• JAB says:

      I live in Houston, near one of the big parks, with lots of pokestops. There are often dozens of people walking around, catching pokemon. I’m guessing it’ll continue more as a “convince people to walk around and exercise” kind of thing than a “come play this really cool game” kind of thing.

      • JAB says:

        Also, I’m curious to see what ends up coming out, in terms of “Like Pokemon Go, but…” You could do some interesting things combining, say, civilization plus real world scavenger hunt. Vampire LARP plus assassin. Zombie survival plus exercise plus…

        Don’t know, but you can bet people are thinking about it. And getting ready to bet a lot of money on.

  18. MichaelGC says:

    On Steam starting up: I’ve only got Fallout 4, Darkest Dungeon & Good Robot installed on a machine which prods buttock, and it still takes an aaaaaaaaaaaaaaage. (Oh, and 3DMark.)

    Even iTunes leaves it in the dust, and I’m not sure it can get more embarrassing than that.

  19. ThirteenthLetter says:

    It’s a bad idea to let the news media and professional activists with a political agenda tell you what you should care about, and “Augs Lives Matter” is a great example of that. We’re all just being told how offensive and horrible some trivial throwaway detail in a piece of old concept art is simply because it refers (accidentally or not) to a present-day controversy that people have a lot of varying views about, and expected to dance to the state-approved tune. Yeah, no, not playing that, sorry.

    • Shamus says:

      The people who were offended by this didn’t do so because the “media” told them to. They were offended because they saw it as being trivial with something they are passionate about and take very seriously, and which – whether you agree or not – they see as a source of ongoing injustice and human suffering. Until you can see the connection between their beliefs and their behavior, they will continue to be an “other” to you.

      You’re basically saying “wake up sheeple”.

      Also, talking about the PEOPLE who hold various beliefs is basically the same as diving into politics. Let’s stick to games and marketing.

  20. Xedo says:

    It’s even worse, grammatically, than it appears.

    Look closely at the ‘Augs lives matter’ concept art. A robot arm obscures it, but it clearly says ‘Augs lives matters.’

    That is horrifyingly poorly written.

  21. Ranneko says:

    I have found Steam gets worse the larger your library, especially when adding a new game. Whenever I redeem a key or buy a game Steam freezes up for a few seconds and goes completely unresponsive.

    This problem is only going to get worse now because I am subbed to the Humble Monthly so I get 5-6 games a month pretty consistently now.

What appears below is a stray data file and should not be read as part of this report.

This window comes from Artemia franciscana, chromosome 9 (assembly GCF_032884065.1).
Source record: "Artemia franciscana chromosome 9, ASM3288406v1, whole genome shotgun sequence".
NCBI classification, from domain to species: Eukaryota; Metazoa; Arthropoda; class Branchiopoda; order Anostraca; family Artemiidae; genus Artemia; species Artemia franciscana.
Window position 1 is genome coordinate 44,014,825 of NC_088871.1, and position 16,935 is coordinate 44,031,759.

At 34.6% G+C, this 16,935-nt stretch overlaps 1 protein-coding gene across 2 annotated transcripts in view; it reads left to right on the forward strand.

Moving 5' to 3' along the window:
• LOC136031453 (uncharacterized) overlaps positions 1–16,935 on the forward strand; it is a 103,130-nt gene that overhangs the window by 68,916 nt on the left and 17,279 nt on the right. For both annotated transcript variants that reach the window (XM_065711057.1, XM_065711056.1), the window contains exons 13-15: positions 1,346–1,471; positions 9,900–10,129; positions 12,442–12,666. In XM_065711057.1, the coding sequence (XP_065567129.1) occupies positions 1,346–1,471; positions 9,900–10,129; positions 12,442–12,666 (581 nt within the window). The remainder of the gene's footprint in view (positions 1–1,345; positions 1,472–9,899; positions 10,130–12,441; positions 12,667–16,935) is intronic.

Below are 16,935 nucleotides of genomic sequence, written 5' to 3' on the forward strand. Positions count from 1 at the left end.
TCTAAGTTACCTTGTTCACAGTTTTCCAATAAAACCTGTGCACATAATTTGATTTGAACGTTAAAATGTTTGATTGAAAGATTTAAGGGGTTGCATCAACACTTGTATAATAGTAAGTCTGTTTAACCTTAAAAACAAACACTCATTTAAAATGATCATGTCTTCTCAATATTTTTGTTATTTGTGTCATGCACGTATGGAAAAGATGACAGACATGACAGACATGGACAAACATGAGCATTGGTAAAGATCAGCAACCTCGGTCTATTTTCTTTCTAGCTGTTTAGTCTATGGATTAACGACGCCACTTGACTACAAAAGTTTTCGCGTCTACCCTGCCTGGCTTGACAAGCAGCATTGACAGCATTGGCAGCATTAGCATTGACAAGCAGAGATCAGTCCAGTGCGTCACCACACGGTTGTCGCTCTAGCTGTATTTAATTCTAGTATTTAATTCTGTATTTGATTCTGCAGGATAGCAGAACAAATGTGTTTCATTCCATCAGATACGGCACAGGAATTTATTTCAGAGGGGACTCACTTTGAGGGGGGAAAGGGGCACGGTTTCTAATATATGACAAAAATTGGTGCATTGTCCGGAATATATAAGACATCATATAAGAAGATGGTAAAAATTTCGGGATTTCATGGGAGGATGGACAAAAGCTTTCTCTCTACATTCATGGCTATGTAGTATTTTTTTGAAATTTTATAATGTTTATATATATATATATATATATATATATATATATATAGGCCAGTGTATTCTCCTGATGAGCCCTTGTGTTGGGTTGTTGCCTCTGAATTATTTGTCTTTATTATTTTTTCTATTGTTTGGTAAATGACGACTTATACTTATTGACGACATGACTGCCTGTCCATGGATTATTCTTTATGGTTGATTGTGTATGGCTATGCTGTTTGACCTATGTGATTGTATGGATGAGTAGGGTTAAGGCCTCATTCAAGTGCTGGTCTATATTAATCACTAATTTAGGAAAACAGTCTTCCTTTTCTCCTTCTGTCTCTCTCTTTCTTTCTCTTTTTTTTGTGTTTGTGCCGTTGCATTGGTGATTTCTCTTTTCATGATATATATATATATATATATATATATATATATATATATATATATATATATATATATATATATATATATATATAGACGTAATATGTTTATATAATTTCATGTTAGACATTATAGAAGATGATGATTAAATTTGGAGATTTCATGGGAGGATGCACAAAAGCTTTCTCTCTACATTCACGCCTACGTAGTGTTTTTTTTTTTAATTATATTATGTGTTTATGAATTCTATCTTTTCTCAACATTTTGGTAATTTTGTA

22. Blake says:

    Something something BLM… something something racism…. something something nazis… something something grammar nazis… something something you used the wrong form of ‘too’ in your second last sentence: “If you see someone go to far” =D

  23. Brandon says:

    I am actually looking forward to it, at least in part due to the glowing review Ars Technica gave it. While Ars isn’t my go-to for games reviews, normally, they do go into detail and it sounds like it mostly sorts itself out. Certainly won’t be issue-free, but I haven’t found a game that is, sadly.

  24. Humanoid says:

    I got a marketing email from Squeenix saying “We Were All Created Equal” and I was going to make a gag about regional pricing, but it turns out there is no regional pricing for this game (Australia pays the standard US price), so um, well played Squeenix I guess.

    On the other hand, I was able to get it for about two-thirds of the price by buying from the UK. Thanks Brexit!

    • vrittis says:

      What is this sorcery? I am really tempted to buy the game now instead of waiting as usual for the cheapstake edition, but one-third off could be a nice discount to get. Do you need to configure your steam thing to think it’s in the UK?

      • Humanoid says:

        No, just third-party resellers. I used OzGameShop which had it for the equivalent of $40USD. Unfortunately it’s gone up to $60AUD=$45USD there now. (Yes, despite the name, OGS is UK-based: it’s run by 365games.co.uk and is their website for dealing with overseas customers) Buying from the UK tends to be cheapest because of two factors – the drop in the value of the Pound because of Brexit; and because prices are calibrated for their 20% sales tax. People buying from UK shops from outside the EU are not subject to the tax and so can get games from there for 5/6ths of the price that locals get.

        *Actually the weird thing about OGS/365games is that because they were originally a bricks and mortar store, all their stock is physical copies, and when you buy a CD key from them they’ll literally just open up a box, scan the CD key and email it to you, then discard the rest.

        Generally speaking I use IsThereAnyDeal.com to find the best deal when buying games, though OGS isn’t listed as it’s not a “real” digital reseller and more of a regular retail shop. Prices for Mankind Divided here, new releases tend to fluctuate.